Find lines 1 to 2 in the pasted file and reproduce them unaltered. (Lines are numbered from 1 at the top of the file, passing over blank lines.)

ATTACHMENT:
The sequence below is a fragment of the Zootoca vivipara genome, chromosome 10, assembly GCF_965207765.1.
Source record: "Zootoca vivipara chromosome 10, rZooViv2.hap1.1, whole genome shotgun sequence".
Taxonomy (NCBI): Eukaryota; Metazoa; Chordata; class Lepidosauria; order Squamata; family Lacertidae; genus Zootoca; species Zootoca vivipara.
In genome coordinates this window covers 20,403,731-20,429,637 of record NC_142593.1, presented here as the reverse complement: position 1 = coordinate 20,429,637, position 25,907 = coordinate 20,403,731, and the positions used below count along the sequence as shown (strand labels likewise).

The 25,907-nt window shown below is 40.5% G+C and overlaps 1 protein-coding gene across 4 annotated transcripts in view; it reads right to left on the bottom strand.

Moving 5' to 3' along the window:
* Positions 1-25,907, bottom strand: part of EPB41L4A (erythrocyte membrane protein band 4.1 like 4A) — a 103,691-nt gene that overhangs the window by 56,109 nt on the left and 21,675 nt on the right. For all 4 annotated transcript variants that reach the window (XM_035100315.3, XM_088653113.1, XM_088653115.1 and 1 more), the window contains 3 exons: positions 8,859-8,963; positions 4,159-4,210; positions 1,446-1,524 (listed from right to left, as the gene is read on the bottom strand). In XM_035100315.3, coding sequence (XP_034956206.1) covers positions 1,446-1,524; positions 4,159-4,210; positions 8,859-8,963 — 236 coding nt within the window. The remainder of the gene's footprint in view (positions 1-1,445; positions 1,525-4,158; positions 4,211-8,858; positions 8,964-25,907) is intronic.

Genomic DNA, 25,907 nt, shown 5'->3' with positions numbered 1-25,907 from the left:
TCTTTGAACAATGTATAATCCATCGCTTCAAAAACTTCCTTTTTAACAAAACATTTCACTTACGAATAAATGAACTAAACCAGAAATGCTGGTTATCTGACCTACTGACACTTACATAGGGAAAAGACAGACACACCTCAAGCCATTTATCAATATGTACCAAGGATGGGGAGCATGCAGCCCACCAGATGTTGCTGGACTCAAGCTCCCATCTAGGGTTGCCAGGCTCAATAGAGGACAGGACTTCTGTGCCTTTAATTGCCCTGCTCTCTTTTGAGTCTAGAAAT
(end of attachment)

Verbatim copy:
The sequence below is a fragment of the Zootoca vivipara genome, chromosome 10, assembly GCF_965207765.1.
Source record: "Zootoca vivipara chromosome 10, rZooViv2.hap1.1, whole genome shotgun sequence".